Misguided? Maybe, here’s excerpts from Bloomberg that amuses me:
Wearing a white leather jacket and jeans, Senior Pastor Joseph Prince asked God to reward a crowd of about 1,200 with houses, cars, jobs, pay raises and holidays if they contributed to New Creation’s multimillion-dollar funding drive.
At the New Creation service, PowerPoint slides showed attendees how to write checks to the church, while armed security guards watched the cash.
Worship and Holy Communion were followed by a video about a woman who donated on Miracle Seed Sundays even when her husband’s cancer treatments saddled the couple with debt. Images of a Volkswagen and a condominium showed the rewards that came to them for giving.
“As they come forth Lord to sow, release upon them Father the power to get, to create, to receive wealth in the name of the Lord Jesus Christ,” Prince said in the rented Rock Auditorium at the Suntec City Mall. “Prosperity is right. Amen. We prosper to prosper others. We prosper to prosper God’s kingdom, so come believing.”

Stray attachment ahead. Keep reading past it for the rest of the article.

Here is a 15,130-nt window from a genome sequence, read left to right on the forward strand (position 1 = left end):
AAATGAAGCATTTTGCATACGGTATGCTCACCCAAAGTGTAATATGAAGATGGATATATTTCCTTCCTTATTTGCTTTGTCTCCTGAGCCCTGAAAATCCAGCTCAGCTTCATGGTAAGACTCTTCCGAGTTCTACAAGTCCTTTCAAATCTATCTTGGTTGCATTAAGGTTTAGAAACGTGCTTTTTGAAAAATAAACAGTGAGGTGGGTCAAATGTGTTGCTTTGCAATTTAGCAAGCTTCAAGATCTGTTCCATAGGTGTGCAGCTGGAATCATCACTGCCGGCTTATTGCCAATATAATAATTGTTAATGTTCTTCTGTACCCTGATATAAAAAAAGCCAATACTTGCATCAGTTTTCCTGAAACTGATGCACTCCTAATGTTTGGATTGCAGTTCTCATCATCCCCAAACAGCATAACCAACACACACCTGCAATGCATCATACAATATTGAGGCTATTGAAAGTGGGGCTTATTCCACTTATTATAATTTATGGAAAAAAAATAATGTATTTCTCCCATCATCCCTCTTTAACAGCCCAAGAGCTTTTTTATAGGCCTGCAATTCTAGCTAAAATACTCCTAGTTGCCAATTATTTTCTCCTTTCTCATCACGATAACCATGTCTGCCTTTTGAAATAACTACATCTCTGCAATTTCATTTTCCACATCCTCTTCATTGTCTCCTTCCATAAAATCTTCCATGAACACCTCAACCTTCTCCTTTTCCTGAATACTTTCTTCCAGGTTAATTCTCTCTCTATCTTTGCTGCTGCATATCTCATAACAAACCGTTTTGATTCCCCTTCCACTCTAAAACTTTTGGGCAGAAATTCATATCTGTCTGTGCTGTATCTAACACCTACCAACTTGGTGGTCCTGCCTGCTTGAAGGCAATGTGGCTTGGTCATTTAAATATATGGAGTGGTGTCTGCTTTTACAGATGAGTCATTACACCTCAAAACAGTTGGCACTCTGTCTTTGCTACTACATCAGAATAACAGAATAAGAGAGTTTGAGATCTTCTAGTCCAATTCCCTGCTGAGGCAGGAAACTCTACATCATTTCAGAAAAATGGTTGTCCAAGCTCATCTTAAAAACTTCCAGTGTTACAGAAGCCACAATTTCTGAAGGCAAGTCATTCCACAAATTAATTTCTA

City Harvest Church, a non-denominational church founded by senior pastor Kong Hee, 48, has attracted a reported 20,619 members as of last year. It proposed in 2010 to spend S$310 million for a stake in the Suntec International Convention & Exhibition Centre as well as related rents and renovation costs.
In contrast to the U.S., where churches often champion political and sometimes anti-government views, religious groups in Singapore refrain from criticizing those in power. The laws “provide a broad framework to ensure that these pastors stay clear from discussing the politics of the day,” said Mathew Mathews, a research fellow at the Institute of Policy Studies in Singapore who has written about mega churches.
This is what churches can do to attract funds.